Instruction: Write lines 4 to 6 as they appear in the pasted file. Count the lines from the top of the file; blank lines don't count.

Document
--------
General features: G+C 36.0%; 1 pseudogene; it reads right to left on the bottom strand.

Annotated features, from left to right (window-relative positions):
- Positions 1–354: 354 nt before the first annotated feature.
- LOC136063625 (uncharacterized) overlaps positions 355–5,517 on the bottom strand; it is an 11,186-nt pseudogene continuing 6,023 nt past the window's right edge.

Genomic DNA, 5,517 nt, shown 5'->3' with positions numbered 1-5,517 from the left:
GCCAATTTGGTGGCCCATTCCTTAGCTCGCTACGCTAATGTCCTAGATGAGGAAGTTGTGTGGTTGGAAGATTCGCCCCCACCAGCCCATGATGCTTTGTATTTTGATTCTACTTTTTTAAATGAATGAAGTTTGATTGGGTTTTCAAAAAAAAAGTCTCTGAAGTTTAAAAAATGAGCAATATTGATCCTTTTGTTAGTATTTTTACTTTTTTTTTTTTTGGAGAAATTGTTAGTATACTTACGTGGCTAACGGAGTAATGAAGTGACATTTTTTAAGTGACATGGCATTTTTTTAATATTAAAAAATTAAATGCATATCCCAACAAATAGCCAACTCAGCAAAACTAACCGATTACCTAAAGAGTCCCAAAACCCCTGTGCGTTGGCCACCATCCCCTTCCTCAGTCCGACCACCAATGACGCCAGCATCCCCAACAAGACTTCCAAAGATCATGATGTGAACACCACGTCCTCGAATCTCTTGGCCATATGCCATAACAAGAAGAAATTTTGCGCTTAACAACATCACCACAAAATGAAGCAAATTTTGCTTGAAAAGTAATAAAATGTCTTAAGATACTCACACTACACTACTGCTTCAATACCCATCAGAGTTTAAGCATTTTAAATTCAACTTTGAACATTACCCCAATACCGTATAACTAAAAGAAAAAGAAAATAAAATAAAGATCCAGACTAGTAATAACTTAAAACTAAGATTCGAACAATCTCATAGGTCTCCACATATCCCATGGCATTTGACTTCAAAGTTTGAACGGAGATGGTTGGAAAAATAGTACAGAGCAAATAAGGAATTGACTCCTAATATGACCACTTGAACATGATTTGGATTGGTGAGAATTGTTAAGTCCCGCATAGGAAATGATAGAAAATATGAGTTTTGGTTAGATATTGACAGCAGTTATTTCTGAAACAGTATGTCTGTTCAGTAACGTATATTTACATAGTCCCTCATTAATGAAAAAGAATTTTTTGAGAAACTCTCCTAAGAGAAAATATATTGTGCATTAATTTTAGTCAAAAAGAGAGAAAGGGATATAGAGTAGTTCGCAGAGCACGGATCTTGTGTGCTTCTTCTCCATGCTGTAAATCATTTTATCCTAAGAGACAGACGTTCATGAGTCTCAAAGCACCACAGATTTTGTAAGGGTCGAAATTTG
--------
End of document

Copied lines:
- LOC136063625 (uncharacterized) overlaps positions 355–5,517 on the bottom strand; it is an 11,186-nt pseudogene continuing 6,023 nt past the window's right edge.

Genomic DNA, 5,517 nt, shown 5'->3' with positions numbered 1-5,517 from the left:
GCCAATTTGGTGGCCCATTCCTTAGCTCGCTACGCTAATGTCCTAGATGAGGAAGTTGTGTGGTTGGAAGATTCGCCCCCACCAGCCCATGATGCTTTGTATTTTGATTCTACTTTTTTAAATGAATGAAGTTTGATTGGGTTTTCAAAAAAAAAGTCTCTGAAGTTTAAAAAATGAGCAATATTGATCCTTTTGTTAGTATTTTTACTTTTTTTTTTTTTGGAGAAATTGTTAGTATACTTACGTGGCTAACGGAGTAATGAAGTGACATTTTTTAAGTGACATGGCATTTTTTTAATATTAAAAAATTAAATGCATATCCCAACAAATAGCCAACTCAGCAAAACTAACCGATTACCTAAAGAGTCCCAAAACCCCTGTGCGTTGGCCACCATCCCCTTCCTCAGTCCGACCACCAATGACGCCAGCATCCCCAACAAGACTTCCAAAGATCATGATGTGAACACCACGTCCTCGAATCTCTTGGCCATATGCCATAACAAGAAGAAATTTTGCGCTTAACAACATCACCACAAAATGAAGCAAATTTTGCTTGAAAAGTAATAAAATGTCTTAAGATACTCACACTACACTACTGCTTCAATACCCATCAGAGTTTAAGCATTTTAAATTCAACTTTGAACATTACCCCAATACCGTATAACTAAAAGAAAAAGAAAATAAAATAAAGATCCAGACTAGTAATAACTTAAAACTAAGATTCGAACAATCTCATAGGTCTCCACATATCCCATGGCATTTGACTTCAAAGTTTGAACGGAGATGGTTGGAAAAATAGTACAGAGCAAATAAGGAATTGACTCCTAATATGACCACTTGAACATGATTTGGATTGGTGAGAATTGTTAAGTCCCGCATAGGAAATGATAGAAAATATGAGTTTTGGTTAGATATTGACAGCAGTTATTTCTGAAACAGTATGTCTGTTCAGTAACGTATATTTACATAGTCCCTCATTAATGAAAAAGAATTTTTTGAGAAACTCTCCTAAGAGAAAATATATTGTGCATTAATTTTAGTCAAAAAGAGAGAAAGGGATATAGAGTAGTTCGCAGAGCACGGATCTTGTGTGCTTCTTCTCCATGCTGTAAATCATTTTATCCTAAGAGACAGACGTTCATGAGTCTCAAAGCACCACAGATTTTGTAAGGGTCGAAATTTG